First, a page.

(5 gallons/19 L, partial mash)
OG = 1.043 FG = 1.010
IBU = 11 SRM = 4 ABV = 4.4%
3.3 lbs. (1.5 kg) unhopped wheat liquid malt extract
1 lb. (0.45 kg) unhopped extra-light dried malt extract
1 lb. (0.45 kg) pale malt
0.5 lb. (227 g) Carapils malt
1/3 lb. (151 g) flaked wheat
1/3 lb. (151 g) flaked barley
1/3 lb. (151 g) flaked oats
2 AAU Saaz hop pellets (45 min.) (0.5 oz./14 g at 4% alpha acids)
2 AAU Saaz hop pellets (15 min.) (0.5 oz./14 g at 4% alpha acids)
Belgian witbier yeast culture (such as Wyeast 3944)
2 lbs. (0.91 kg) sweet cherries, pureed
7/8 cup corn sugar (if priming)
Step by Step
In 3 gals. (11 L) cold water, steep, pale malt, wheat, barley, oats, and Carapils. Slowly raise gradually to about 170 °F (77 °C) and remove grains. Wash grains with 1 gallon (4 L) hot water. Add extracts to kettle. Bring to a boil, add first hop addition. Boil 30 minutes, add second round of hops, then boil 15 more minutes. Remove from heat and cool. Top off in primary fermenter to 5.25 gals. (20 L) and, when cooled to 70 °F (21 °C) or so, pitch yeast.
Ferment at 65 °F (18 °C) for seven to 10 days, then rack onto cherries in your secondary fermenter. Condition on fruit 10 to 14 days then bottle, priming with corn sugar or keg and force carbonate. Cherry extract or liqueur can be used at packaging if more cherry flavor is desired.
Alternatives and Notes
All-grain brewers should mash 4 lbs. (1.8 kg) wheat malt and an additional 3 lbs. (1.4 kg) pale malt, in place of the extract. Mash in 12 qts. (11.4 L) of water at 151 to 153 °F (66 to 67 °C) for 90 minutes. Sparge with 4.25 gallons (16 L) at 170 °F (77 °C). Follow the recipe, except boil long enough to reduce to 5.25 gals (20 L).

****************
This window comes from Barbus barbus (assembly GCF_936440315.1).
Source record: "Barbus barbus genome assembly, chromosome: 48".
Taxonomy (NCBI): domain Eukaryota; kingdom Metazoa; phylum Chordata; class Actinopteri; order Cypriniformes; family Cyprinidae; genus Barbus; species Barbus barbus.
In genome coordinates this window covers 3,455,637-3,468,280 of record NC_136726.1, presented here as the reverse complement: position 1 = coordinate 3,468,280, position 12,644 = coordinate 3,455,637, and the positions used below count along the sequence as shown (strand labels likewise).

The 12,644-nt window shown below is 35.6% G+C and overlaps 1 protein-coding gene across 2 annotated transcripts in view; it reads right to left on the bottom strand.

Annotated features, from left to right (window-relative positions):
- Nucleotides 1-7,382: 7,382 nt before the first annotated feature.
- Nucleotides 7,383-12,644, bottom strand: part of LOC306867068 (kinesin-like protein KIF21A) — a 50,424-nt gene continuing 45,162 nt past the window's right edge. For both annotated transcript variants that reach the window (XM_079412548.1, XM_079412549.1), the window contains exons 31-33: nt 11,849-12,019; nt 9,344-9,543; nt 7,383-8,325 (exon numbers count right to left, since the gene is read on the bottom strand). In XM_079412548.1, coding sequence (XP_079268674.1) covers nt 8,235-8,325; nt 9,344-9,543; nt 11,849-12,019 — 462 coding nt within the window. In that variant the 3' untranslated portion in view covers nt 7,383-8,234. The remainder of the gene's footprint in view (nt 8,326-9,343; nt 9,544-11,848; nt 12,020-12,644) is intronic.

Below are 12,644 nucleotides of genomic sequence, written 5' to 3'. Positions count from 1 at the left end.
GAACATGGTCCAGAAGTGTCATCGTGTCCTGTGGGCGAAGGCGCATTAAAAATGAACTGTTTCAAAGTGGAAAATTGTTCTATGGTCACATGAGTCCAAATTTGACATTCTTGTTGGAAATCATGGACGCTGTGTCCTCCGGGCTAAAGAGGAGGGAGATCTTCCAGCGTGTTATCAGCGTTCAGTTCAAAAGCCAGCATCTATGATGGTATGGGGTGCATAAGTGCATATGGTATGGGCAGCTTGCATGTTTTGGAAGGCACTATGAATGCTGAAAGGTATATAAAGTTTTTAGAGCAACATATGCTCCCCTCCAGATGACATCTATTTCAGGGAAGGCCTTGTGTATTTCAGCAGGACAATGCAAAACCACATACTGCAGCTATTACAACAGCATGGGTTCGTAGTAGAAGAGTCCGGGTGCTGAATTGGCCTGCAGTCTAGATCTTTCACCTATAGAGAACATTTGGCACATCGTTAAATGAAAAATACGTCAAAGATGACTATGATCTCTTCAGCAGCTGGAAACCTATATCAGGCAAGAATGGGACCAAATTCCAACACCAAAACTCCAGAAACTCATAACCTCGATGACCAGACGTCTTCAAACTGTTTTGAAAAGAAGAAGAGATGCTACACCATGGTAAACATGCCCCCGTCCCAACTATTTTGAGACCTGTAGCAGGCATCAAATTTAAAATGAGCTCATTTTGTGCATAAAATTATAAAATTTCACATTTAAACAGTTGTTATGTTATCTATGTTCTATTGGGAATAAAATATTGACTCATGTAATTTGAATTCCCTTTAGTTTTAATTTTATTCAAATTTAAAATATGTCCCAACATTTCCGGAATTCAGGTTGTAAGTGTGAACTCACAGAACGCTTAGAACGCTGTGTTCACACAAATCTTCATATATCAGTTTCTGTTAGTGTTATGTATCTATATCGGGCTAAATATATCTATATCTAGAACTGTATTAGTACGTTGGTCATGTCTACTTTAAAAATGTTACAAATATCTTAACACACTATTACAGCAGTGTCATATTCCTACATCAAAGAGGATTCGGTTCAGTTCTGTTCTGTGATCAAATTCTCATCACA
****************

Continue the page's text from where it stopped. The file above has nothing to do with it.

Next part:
Yeast: This is a brew that requires a special yeast. The Wyeast 3944 or White Labs WLP400 are both ideal. I also like to try to use recultured “classic” yeasts, such as Hoegaarden and Blanche de Bruges, whenever possible. I don’t recommend using dry yeast, but Safale T-58 could be used if in a pinch.
Fruit: Naturally, the whole idea here is that you can tailor any recipe to your own tastes, so please don’t feel limited to cherries. Raspberries, strawberries, mangos, peaches, anything you like might work well. The method I’ve outlined here and elsewhere for using fresh fruit is the best for my brewing system. Other possibilities include steeping the fruit in the cooling wort for 15 minutes or so and then putting the fruit (in a mesh bag) into the primary; adding fruit juice or flavoring essence to the secondary; and adding fruit essence with priming sugar, or a fruit-flavored liqueur instead of priming sugar, when you bottle.
Spices: The “original” witbiers have a combination of fruit (bitter orange) and spices, usually coriander. My recipe above does not call for spices, but it could. What spices go well with cherries? They’d probably need to be of the pungent/peppery variety, such as cardamom, black pepper, or grains of paradise. Try what you like.
Written by Scott Russell
Add a nice twist to a classic witbier recipe by adding a fruit like cherries instead of orange peel. This recipe is a great starting place to build your own unique witbier recipe.